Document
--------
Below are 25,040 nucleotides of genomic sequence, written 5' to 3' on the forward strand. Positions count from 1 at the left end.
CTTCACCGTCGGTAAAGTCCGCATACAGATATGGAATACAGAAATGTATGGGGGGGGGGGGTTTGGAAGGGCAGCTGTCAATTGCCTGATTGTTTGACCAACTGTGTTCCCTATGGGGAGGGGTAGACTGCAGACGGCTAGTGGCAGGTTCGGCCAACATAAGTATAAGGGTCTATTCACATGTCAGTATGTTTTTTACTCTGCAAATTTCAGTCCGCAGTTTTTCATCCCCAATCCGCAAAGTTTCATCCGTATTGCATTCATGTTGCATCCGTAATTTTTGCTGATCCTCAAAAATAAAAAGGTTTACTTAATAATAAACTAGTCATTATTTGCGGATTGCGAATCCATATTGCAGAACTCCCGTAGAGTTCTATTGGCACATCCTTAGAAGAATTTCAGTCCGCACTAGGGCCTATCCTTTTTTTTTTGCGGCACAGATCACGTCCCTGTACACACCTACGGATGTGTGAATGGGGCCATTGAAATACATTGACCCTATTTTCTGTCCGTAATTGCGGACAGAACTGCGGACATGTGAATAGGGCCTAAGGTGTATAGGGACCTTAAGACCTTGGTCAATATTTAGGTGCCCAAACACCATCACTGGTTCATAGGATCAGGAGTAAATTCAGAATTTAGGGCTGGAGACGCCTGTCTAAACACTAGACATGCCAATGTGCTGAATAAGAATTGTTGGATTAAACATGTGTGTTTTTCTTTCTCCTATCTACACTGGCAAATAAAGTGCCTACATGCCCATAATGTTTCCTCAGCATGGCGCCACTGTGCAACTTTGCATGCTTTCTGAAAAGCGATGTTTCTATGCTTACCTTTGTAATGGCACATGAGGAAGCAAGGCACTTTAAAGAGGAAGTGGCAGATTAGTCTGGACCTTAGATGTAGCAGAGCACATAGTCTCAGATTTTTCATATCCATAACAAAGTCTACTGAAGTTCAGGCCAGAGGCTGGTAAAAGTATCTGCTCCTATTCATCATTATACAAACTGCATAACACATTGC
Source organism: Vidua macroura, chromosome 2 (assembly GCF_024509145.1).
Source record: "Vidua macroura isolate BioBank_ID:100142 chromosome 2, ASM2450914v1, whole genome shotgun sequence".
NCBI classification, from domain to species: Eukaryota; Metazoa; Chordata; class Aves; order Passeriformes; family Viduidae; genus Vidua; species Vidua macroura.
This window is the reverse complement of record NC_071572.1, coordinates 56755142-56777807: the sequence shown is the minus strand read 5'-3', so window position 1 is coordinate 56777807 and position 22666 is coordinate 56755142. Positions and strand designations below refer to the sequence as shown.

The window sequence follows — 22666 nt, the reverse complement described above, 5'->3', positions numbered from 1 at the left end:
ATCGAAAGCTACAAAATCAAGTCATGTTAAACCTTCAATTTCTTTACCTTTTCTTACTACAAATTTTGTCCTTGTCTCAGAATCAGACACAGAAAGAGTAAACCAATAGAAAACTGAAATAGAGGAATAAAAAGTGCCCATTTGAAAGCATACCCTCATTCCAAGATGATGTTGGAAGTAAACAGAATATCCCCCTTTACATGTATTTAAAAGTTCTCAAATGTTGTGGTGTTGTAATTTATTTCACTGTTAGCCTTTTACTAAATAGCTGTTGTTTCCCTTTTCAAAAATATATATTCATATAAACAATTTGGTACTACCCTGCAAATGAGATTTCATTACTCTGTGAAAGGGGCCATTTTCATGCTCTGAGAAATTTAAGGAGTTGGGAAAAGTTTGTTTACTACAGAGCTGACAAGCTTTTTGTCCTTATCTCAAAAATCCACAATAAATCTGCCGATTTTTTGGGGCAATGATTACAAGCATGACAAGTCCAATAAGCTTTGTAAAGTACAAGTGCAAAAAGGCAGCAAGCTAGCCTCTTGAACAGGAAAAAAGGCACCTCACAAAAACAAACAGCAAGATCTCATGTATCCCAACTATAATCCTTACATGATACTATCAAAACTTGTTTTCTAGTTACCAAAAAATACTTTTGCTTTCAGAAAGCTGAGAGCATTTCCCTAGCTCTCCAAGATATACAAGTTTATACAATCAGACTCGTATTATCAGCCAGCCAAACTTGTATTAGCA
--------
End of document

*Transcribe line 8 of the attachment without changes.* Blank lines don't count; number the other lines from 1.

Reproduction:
ATCGAAAGCTACAAAATCAAGTCATGTTAAACCTTCAATTTCTTTACCTTTTCTTACTACAAATTTTGTCCTTGTCTCAGAATCAGACACAGAAAGAGTAAACCAATAGAAAACTGAAATAGAGGAATAAAAAGTGCCCATTTGAAAGCATACCCTCATTCCAAGATGATGTTGGAAGTAAACAGAATATCCCCCTTTACATGTATTTAAAAGTTCTCAAATGTTGTGGTGTTGTAATTTATTTCACTGTTAGCCTTTTACTAAATAGCTGTTGTTTCCCTTTTCAAAAATATATATTCATATAAACAATTTGGTACTACCCTGCAAATGAGATTTCATTACTCTGTGAAAGGGGCCATTTTCATGCTCTGAGAAATTTAAGGAGTTGGGAAAAGTTTGTTTACTACAGAGCTGACAAGCTTTTTGTCCTTATCTCAAAAATCCACAATAAATCTGCCGATTTTTTGGGGCAATGATTACAAGCATGACAAGTCCAATAAGCTTTGTAAAGTACAAGTGCAAAAAGGCAGCAAGCTAGCCTCTTGAACAGGAAAAAAGGCACCTCACAAAAACAAACAGCAAGATCTCATGTATCCCAACTATAATCCTTACATGATACTATCAAAACTTGTTTTCTAGTTACCAAAAAATACTTTTGCTTTCAGAAAGCTGAGAGCATTTCCCTAGCTCTCCAAGATATACAAGTTTATACAATCAGACTCGTATTATCAGCCAGCCAAACTTGTATTAGCA